- Mindset: Changing the Way You Think to Fulfill Your Potential by Carol Dweck (Amazon)
- Positivity: Groundbreaking Research to Release Your Inner Optimist and Thrive by Barbara Fredrickson (Amazon)
- Evolutionary Psychology: The New Science of the Mind by David Buss (Amazon)
- The Chimp Paradox: The Mind Management Program to Help You Achieve Success, Confidence, and Happiness by Dr. Steve Peters (Amazon)
- Self-Determination Theory: Basic psychological needs in motivation, development, and wellness by Richard Ryan and Edward Deci (Amazon)
- Developing Mental Toughness: Coaching Strategies to Improve Performance, Resilience, and Wellbeing by Doug Strycharczyk and Peter Clough (Amazon)
Realizing Resilience Masterclass Tools
The Realizing Resilience – Coaching Masterclass is an excellent resource for practitioners. Teach your clients how to become more resilient and mentally tough with the science-based techniques and tools in this online masterclass.
A Take-Home Message
The human mind is impressive. It has evolved the potential to solve complex problems and successfully manage unexpected and novel situations.
And yet, coping is less about what is happening in the world, and more about how our minds interpret the situation. Perception is everything. This is why coping mechanisms focus on managing, reframing, or avoiding how we perceive the stressors.
If we can see stress not as something to be shied away from, but rather an opportunity to embrace, we can live a more complete, authentic life. After all, although evolution has shaped our minds and bodies, we are free to choose how we react and behave.
While we often lack control of our environment, we decide what affects us and how we respond.
It is not possible and would not be enjoyable to live a life without stress. Overcoming the challenges, pitfalls, and failures in life are just as crucial as celebrating the wins and enjoying happy outcomes. Stress is a valuable force for growth.
However, if our inability to cope is getting in the way of living a full life, achieving what we want, or causing damage to others, then we must adopt and adapt the tools that work best to overcome the situation and flourish.
Thank you for reading.
We hope you enjoyed reading this article. Don’t forget to download our three Resilience Exercises for free.
If you wish to learn more, our Realizing Resilience Masterclass© is a complete, science-based, six-module resilience training template for practitioners that contains all the materials you’ll need to help your clients overcome adversity in a more resilient way.
- Buss, D. (2014). Evolutionary psychology: The new science of the mind (5th ed.). Psychology Press.
- Cosmides, L., & Tooby, J. (2013). Evolutionary psychology: New perspectives on cognition and motivation. Annual Review of Psychology, 64(1), 201–229.
- Crum, A., & Crum, T. (2018). Stress can be a good thing if you know how to use it. In Harvard Business Review, HBR’s 10 must-reads: On mental toughness. Harvard Business Review Press.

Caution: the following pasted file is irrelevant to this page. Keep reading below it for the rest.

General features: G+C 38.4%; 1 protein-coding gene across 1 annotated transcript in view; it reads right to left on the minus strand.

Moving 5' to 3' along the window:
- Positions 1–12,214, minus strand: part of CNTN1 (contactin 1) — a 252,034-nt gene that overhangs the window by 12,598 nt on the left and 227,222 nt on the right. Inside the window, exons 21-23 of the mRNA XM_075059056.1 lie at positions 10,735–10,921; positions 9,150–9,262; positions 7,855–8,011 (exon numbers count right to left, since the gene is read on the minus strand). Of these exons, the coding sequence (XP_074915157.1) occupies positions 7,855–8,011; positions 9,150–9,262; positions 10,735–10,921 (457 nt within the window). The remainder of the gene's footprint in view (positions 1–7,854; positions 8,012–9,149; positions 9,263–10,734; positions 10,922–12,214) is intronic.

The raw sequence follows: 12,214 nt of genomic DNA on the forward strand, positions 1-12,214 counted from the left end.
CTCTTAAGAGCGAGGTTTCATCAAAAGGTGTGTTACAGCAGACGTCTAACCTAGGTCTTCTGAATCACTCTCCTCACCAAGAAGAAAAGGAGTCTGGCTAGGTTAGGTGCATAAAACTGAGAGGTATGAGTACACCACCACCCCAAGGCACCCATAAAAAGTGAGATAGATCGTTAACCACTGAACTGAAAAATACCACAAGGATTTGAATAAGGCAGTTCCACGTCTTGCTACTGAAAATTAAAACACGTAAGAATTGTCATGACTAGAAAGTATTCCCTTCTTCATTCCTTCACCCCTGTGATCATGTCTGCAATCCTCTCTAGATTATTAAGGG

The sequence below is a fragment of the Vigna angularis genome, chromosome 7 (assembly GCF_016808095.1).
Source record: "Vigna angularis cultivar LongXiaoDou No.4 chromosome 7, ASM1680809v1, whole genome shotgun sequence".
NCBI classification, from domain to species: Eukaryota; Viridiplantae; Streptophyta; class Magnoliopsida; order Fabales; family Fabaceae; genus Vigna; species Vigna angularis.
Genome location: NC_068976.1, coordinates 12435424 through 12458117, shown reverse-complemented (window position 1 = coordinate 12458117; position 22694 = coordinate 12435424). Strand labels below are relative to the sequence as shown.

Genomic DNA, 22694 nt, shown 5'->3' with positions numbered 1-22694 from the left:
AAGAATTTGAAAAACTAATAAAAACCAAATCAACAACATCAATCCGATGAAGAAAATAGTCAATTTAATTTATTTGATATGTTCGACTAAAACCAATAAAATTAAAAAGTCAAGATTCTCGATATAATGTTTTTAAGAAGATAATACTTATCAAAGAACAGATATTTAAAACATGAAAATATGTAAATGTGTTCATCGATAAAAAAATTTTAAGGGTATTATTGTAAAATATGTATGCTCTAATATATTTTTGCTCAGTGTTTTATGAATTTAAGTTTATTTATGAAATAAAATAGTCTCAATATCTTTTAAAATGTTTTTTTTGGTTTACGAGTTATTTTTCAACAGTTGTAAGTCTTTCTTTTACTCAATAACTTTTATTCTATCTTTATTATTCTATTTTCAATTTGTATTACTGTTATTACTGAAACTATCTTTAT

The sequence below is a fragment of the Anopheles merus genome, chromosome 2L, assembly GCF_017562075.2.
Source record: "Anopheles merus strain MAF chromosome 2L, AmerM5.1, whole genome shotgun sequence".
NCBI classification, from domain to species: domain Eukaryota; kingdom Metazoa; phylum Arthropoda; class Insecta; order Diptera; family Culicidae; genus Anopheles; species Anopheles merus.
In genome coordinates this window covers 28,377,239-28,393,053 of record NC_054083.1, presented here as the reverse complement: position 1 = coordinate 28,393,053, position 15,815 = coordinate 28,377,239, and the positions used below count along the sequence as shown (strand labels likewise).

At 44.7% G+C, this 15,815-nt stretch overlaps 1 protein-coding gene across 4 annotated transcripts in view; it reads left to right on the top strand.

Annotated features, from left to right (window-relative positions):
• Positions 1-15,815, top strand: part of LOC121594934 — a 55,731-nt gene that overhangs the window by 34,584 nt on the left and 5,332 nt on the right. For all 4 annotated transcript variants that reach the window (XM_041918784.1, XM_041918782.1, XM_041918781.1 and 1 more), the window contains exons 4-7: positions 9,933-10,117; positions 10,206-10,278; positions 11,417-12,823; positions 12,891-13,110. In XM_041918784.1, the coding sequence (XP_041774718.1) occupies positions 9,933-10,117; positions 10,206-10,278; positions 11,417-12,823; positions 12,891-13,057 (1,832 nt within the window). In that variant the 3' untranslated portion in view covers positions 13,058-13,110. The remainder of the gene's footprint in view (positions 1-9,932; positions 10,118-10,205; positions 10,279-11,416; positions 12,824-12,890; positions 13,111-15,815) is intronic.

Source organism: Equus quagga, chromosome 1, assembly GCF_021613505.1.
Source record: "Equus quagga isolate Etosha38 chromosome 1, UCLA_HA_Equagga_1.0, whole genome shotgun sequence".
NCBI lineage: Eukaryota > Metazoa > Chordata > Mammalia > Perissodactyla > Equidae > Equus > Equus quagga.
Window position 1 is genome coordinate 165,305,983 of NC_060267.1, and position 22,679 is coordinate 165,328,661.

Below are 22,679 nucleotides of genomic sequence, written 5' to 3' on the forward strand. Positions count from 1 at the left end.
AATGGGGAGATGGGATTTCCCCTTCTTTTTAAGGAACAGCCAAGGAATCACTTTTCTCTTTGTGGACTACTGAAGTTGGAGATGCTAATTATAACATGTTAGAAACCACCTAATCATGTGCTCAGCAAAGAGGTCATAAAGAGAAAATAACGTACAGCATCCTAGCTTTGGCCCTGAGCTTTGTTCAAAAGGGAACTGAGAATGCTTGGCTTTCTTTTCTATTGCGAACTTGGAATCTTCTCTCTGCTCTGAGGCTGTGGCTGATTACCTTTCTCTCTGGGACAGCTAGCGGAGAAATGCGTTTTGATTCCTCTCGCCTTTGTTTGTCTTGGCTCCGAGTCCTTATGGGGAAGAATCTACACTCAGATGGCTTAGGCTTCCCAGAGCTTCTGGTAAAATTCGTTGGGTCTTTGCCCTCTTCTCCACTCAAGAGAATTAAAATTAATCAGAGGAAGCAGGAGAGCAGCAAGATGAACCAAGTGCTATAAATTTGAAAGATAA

- Csikszentmihalyi, M. (2009). Flow: The psychology of optimal experience. Harper Row.
- Dweck, C. S. (2017). Mindset: Changing the way you think to fulfill your potential (6th ed.). Robinson.
- Fredrickson, B. (2010). Positivity: Groundbreaking research to release your inner optimist and thrive. Oneworld Publications.
- Hooper, R. (2019). Superhuman: Life at the extremes of mental and physical ability. Abacus.
- Li, N. P., Vugt, M. V., & Colarelli, S. M. (2017). The evolutionary mismatch hypothesis: Implications for psychological science. Current Directions in Psychological Science, 27(1), 38–44.
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- McCormick, A., Meijen, C., & Marcora, S. (2018). Effects of a motivational self-talk intervention for endurance athletes completing an ultramarathon. The Sport Psychologist, 32(1), 42–50.
- Meijen, C. (2019). Endurance performance in sport: psychological theory and interventions. Routledge.
- Mitchell, L. (1990). Simple relaxation: The Mitchell method of physiological relaxation for easing tension. Murray.
- Monroe, S. M., & Slavich, G. M. (2016). Psychological stressors: Overview. In G. Fink (Ed.), Stress: Concepts, cognition, emotion, and behavior: Handbook in stress series (vol. 1) (pp. 109–115). Academic Press.
- Peters, S. (2016). The chimp paradox: The mind management program to help you achieve success, confidence, and happiness. Vermilion.
- Peters, S., (Author) & Battista, J. (Illustrator) (2018). My hidden chimp: Helping children to understand and manage their emotions, thinking, and behaviour with ten helpful habits. Studio Press Books.
- Ryan, R. M., & Deci, E. L. (2018). Self-determination theory: Basic psychological needs in motivation, development, and wellness. Guilford Press.
- Skinner, E. A., & Zimmer-Gembeck, M. J. (2007). The development of coping. Annual Review of Psychology, 58, 119–144.
- Strycharczyk, D., & Clough, P. (2015). Developing mental toughness: Coaching strategies to improve performance, resilience, and wellbeing. Kogan Page.